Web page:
The power of 41 — or 42

Perhaps Fred Thompson, the former senator and presidential candidate, had the best advice for Senate Republicans.

“They need to make sure they get this straight,” Thompson told a conservative audience recently. “Up until now, filibusters have been a bad thing. Now, filibusters are a good thing.”

And that’s why Republicans are so relieved — really, really relieved — by Sen. Saxby ChamblissClarence (Saxby) Saxby ChamblissLobbying world GOP lobbyist tapped for White House legislative affairs The Hill's Morning Report - Gillibrand drops out as number of debaters shrinks MORE’s (R-Ga.) big victory in last week’s Senate runoff election. Chambliss’s win means that even if Al FrankenAlan (Al) Stuart FrankenCNN publishes first Al Franken op-ed since resignation Political world mourns loss of comedian Jerry Stiller Maher to Tara Reade on timing of sexual assault allegation: 'Why wait until Biden is our only hope?' MORE defeats Sen. Norm Coleman (R) in Minnesota, Republicans will still have 41 members in the Senate.

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For a long time, Sen. Mitch McConnellAddison (Mitch) Mitchell McConnellCoronavirus talks on life support as parties dig in, pass blame Jobs report poised to light fire under COVID-19 talks Overnight Health Care: Ohio governor tests positive for COVID-19 ahead of Trump's visit | US shows signs of coronavirus peak, but difficult days lie ahead | Trump: COVID-19 vaccine may be ready 'right around' Election Day MORE (R-Ky.), the minority leader, has talked about “the power of 41.” Truth be told, it’s a pretty sad state of affairs for Republicans, longing to have just enough votes to stop Democratic initiatives. But that’s what you cling to after an across-the-board defeat.

Of course, McConnell was hoping for a bit more — the “power of 42” or the “power of 43,” maybe even the “power of 44.” Alas, the best he can hope for is 42, if Coleman prevails.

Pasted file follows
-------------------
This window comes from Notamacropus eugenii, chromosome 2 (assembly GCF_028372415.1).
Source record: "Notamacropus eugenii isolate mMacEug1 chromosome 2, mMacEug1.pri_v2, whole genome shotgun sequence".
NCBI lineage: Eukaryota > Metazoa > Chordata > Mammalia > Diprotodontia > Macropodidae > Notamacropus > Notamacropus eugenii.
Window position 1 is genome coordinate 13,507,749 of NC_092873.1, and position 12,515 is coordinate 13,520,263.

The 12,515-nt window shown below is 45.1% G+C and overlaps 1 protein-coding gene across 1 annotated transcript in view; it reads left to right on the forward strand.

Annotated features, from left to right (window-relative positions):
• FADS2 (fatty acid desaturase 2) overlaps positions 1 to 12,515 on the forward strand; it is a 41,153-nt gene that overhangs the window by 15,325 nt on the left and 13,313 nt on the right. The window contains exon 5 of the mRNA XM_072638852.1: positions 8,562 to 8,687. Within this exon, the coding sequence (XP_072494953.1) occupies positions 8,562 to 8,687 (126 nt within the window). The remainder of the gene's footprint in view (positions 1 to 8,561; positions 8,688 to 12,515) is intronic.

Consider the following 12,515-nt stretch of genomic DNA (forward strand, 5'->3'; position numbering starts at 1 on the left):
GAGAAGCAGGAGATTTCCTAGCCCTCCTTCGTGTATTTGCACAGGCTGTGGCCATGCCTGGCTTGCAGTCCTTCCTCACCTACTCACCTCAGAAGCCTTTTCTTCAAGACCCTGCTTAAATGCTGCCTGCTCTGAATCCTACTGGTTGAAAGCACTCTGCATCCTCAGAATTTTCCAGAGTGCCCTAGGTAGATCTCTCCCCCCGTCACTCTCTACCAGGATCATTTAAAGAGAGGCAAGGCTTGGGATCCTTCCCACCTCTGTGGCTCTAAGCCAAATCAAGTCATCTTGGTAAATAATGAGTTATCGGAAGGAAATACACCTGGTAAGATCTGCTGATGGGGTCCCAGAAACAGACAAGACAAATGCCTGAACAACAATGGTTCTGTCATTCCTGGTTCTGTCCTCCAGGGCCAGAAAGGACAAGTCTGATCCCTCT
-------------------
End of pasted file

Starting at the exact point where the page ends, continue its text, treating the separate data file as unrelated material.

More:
In any event, now that Republicans have their filibuster-ready number, even if it’s just 41, perhaps the most interesting question will be whether they will stick to filibusters of Democratic legislative initiatives, or whether they will dare, as Democrats did from 2003 to 2005, to filibuster some of the president’s judicial nominations.

Those were some of the most contentious days in Senate memory. Out of power in the Senate, the House and the White House, Democrats used the filibuster in an unprecedented way, blocking a whole slate of Bush nominees to the federal courts of appeals.

Republicans argued, correctly, that it was an outrageous abuse of the filibuster. Then-Senate Majority Leader Bill Frist (R-Tenn.) threatened the “nuclear option,” which was a parliamentary maneuver to kill the judicial, as opposed to legislative, filibuster.

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“For 70 percent of the 20th century, the same party controlled the White House and the Senate, yet no minority denied a judicial nominee with majority support an up-or-down vote on this floor,” Frist said during the 2005 debate. “Minorities showed restraint. They respected the appointments process.”

The Senate was close to meltdown. But the Gang of 14 deal brought peace. You might call it peace through strength, from a Republican point of view; the GOP majority had 55 votes back then, and in the face of Frist’s threat, Democrats dropped their filibusters.

Now, all the strength is on the Democratic side. And some Republicans, in their position of weakness, are re-thinking things.

During a meeting at the Republican convention in St. Paul, Minn., in September, a prominent GOP senator said that if a Democrat were elected president, and Democrats kept control of the Senate, then Republicans might reconsider their opposition to the judicial filibuster.

And here we are.

I’m sure Democrats would find a Republican filibuster of an entire slate of Barack ObamaBarack Hussein ObamaBiden's immigration plan has serious problems Hearing for Twitter hack suspect Zoom-bombed by porn, rap music Read: Sally Yates testimony MORE’s judicial nominees to be an outrageous abuse of the filibuster. And it would be. But who’s to say it won’t happen?

Sure, there would be hypocrisy on all sides. But Democrats would have only themselves to blame. They pioneered new ways to obstruct some Bush nominees. Now, they shouldn’t be surprised if they face their own tactics.

And besides, they really don’t have too much to worry about. Back in the Gang of 14 days, the party with the most votes ended up winning most of the battles.

That’s why we had the election.

York is a White House correspondent for National Review. His column appears in The Hill each week.
E-mail: byork@nationalreview.com